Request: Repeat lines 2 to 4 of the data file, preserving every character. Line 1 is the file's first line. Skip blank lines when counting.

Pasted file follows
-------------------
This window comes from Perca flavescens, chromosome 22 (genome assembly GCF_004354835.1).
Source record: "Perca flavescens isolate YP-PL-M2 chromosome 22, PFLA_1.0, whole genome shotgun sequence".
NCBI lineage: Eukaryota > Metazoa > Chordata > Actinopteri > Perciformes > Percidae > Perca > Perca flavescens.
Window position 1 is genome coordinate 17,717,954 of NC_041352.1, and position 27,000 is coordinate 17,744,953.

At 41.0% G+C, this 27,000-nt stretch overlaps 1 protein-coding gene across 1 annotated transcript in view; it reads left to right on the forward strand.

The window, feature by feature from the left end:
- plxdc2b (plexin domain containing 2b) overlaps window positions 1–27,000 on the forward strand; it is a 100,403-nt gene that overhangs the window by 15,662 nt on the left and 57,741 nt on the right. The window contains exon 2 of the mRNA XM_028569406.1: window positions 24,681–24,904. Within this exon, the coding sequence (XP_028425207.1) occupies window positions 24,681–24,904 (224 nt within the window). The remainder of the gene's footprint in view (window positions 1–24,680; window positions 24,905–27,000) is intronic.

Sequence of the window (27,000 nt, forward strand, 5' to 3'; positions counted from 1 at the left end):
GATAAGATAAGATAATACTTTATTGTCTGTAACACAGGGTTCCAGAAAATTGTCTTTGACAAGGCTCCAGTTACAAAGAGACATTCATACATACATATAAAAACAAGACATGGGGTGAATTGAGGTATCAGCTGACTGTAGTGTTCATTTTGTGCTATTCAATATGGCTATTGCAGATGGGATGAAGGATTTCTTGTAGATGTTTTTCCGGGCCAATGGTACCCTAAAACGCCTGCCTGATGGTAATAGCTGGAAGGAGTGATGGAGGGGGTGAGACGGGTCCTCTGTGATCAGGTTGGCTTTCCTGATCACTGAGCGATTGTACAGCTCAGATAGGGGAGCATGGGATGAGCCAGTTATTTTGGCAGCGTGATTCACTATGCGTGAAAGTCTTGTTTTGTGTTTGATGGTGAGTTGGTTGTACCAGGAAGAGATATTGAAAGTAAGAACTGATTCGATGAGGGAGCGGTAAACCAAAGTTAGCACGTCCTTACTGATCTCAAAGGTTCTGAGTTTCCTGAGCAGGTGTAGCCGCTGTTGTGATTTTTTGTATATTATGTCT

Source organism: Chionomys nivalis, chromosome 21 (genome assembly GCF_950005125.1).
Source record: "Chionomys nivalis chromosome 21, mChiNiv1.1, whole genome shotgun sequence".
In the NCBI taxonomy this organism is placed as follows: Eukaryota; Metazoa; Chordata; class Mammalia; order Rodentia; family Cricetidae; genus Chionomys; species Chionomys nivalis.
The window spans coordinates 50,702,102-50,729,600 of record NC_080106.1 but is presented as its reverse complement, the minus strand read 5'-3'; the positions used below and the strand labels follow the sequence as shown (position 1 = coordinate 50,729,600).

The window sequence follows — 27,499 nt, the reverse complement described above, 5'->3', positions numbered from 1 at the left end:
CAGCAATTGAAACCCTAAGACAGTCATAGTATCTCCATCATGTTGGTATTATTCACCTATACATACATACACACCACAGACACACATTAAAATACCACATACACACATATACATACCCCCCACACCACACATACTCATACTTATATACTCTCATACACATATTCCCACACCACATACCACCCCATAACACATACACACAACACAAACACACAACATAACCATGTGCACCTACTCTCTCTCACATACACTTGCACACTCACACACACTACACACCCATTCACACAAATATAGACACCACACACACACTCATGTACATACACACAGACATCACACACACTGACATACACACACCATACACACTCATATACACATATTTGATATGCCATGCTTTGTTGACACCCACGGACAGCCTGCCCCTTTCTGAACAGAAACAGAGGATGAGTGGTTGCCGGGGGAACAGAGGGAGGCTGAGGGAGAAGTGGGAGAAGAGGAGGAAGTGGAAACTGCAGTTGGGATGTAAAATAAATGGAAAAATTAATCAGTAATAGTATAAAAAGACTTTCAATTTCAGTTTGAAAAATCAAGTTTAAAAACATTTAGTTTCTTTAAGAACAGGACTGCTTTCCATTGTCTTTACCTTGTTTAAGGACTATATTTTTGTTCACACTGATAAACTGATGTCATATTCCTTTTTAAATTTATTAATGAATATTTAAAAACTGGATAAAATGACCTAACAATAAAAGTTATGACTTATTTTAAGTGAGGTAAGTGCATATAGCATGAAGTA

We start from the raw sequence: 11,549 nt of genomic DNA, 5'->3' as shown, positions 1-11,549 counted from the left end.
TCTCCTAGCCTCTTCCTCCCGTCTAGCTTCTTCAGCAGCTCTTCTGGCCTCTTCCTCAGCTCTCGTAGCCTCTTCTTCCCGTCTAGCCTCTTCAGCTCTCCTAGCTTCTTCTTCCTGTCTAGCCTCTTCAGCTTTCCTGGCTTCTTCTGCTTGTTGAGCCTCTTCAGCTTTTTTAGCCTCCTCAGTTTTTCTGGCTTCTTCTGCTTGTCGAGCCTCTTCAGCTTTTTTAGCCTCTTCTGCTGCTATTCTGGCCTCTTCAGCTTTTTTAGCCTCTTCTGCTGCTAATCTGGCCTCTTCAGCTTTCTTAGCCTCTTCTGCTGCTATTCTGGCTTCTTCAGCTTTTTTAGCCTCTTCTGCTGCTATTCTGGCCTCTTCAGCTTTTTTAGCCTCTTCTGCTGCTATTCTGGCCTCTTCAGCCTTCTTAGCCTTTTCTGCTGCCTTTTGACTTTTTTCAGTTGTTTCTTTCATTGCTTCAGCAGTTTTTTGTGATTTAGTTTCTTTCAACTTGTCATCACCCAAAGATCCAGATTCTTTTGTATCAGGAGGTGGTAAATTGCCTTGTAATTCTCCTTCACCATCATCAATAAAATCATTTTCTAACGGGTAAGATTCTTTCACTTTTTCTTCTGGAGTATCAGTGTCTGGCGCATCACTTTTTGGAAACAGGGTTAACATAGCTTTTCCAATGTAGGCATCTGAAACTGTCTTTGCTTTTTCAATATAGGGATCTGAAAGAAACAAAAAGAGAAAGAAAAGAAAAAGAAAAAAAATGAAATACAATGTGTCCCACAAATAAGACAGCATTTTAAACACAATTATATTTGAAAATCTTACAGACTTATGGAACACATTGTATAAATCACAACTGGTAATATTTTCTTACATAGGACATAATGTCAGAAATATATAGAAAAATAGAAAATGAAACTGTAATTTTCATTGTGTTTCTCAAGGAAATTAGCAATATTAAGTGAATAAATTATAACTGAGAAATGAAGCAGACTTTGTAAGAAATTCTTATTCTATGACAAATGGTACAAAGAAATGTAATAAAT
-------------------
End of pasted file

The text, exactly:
Source record: "Perca flavescens isolate YP-PL-M2 chromosome 22, PFLA_1.0, whole genome shotgun sequence".
NCBI lineage: Eukaryota > Metazoa > Chordata > Actinopteri > Perciformes > Percidae > Perca > Perca flavescens.
Window position 1 is genome coordinate 17,717,954 of NC_041352.1, and position 27,000 is coordinate 17,744,953.